A large chunk of any online marketer’s time is spent on engagement. Engaging bloggers and sites to chat about your
content, to check out your products and if you prove valuable enough, sign
up for a glittering platinum subscription.
If we receive a conversion, we can be pretty sure that our new member is
actively engaged with the site right? You want to engage visitors, have them convert, or at least
stick around on a semi-regular basis. It’s all about traffic numbers.
One of the largest problems online however, is that we still don’t have a
cut and dried method for measuring engagement.
Let’s examine the phrase ‘online engagement’ for a moment and I’ll show you what I mean.
Plenty of reports show increasing engagement across multiple channels. Picking one at random, we know that the number of users browsing from mobile devices has greatly increased in the last two years. A number of factors have enabled this:
Smarter, faster phones, cheaper data packages, more brands offering mobile browser-friendly sites, and general convenience.
Here’s the thing though. Those extra visitors are users.
Use is different from engagement
Extra visits are great, but a lot of the time these would-be customers are using their browsers to… well… browse.
They’re the online equivalent of the people creasing the magazines in the newsagent while they wait for a train. There’s no real attribution of mental resources to their actions. They aren’t really interested in your CTAs, they’re just flicking through and then they’re gone.
This group represents a huge proportion of web traffic.
Have a look at some high ranking entertainment sites – something like humour site Cracked.com for example (may be NSFW). Here’s a site running articles on Zombie outbreak management, girls in bikinis and annoying movie trends. Some of them are very funny, and Cracked boasts traffic to match its content.
How much of that traffic can be described as ‘actively engaged’?
I’m betting it’s a fairly low figure. If you are checking out Zombie outbreaks, the chances are you really aren’t that interested in the onsite ads. Even if you are, how interested exactly?
There are different levels of engagement, and there’s no clear method for identifying it.
Certainly we can track how many people are on the site, where they came from, how long they stayed and where they exited. All these are useful metrics. If a lot of people are arriving through a specific doorway, then it makes sense to concentrate on that area.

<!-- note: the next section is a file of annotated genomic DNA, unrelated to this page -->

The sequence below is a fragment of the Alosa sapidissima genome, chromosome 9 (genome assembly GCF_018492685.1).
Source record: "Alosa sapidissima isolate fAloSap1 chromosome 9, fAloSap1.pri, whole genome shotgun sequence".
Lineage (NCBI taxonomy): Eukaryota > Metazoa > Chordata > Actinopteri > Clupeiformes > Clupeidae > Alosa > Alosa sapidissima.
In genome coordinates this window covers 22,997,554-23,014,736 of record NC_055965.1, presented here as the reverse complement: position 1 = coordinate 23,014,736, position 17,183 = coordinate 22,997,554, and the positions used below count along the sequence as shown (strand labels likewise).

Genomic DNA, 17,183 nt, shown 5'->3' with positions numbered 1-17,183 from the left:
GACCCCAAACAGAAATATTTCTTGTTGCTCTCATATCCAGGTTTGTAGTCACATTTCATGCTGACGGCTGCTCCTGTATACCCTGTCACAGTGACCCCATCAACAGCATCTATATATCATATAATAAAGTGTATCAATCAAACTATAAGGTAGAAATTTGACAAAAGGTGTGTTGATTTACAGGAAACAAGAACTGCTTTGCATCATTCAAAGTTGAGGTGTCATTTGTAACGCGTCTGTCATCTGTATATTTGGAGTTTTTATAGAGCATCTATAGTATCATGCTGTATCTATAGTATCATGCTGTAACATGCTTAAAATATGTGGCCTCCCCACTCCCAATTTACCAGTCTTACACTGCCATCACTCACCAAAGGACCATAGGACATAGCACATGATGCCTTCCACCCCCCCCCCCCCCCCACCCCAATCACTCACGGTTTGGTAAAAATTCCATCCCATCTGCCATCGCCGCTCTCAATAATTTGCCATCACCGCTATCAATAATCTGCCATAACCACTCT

But do these numbers really show how engaged a customer is with your brand?
Who is more engaged?
Imagine you have two visitors to your site: one stays for three minutes, one stays for 20. Which is more engaged?
Unless you are actively mapping the IP addresses of all new visitors and non-subscribers, it’s impossible to tell.
Customer A might know exactly what they’re looking for, may have previously done all their price comparison research, and is ready to pop in, purchase their item and leave.
Customer B is just wandering around. Maybe they’re doing some research, maybe they’re a competitor checking your site out, or maybe they’re just bored and filling time (assuming you don’t sell specific engineering components).
Customer A is technically more valuable in this instance, but can either of these two really be counted as ‘engaged’? Is either of them likely to return regularly? Customer A is a conversion, so it’s slightly more probable they’ll be receptive to future campaigns, but there’s no guarantee.
If someone comments on a blog are they regular readers who are genuinely involved in the site community, or did you just appear in search with an article that got their blood up?
Just because they’re on your site, and even if they fleetingly participate, it’s hard to say they are actively engaged, or that they represent a more valuable interaction than someone who regularly reads the comments but doesn’t join in.
Rather than being a measurable, predictable metric, engagement is more often a method.
It’s about individuals
Social media isn’t about groups of people, or market segments, or demographics, it’s about taking the time to really get to know your customers, about taking time to review individual cases and respond accordingly.
You can measure a thousand different metrics and still fail at social media, because you’re ignoring the hundreds of different methods involved. If you want to create true engagement, then you’ll need to drop any preconceptions you might have about market behaviour and take time to speak personally to each customer.
Sounds like a lot of work right?
But if I buy a product and get a ‘thank you’ tweet then I’m highly likely to remember you. If I have a problem and you solve it for me directly, I probably won’t mind that the problem existed in the first place.
Rather than monitoring how many customers you have, watch what they are saying, don’t measure sentiment as a broad metric. Instead, get your social media team drilling down into that information and picking up on individual conversations.
Monitor mentions by all means, but make sure you don’t forget to act on them. Quick, useful responses represent methods rather than pure numbers, but are far more likely to engender repeat business than simply increasing your visibility.
Don’t pigeonhole your customers
Take the time to allow customers to engage on their own terms.
Almost everyone will have their own take on how and why they’re using a site, and this could change every time they visit; the important thing is that they know you’re there when they need you to be. Don’t force feed them content or you’ll be construed as a spammer.
In the multichannel era we’re constantly concerned with avoiding funnels, make sure your customers don’t go into one either.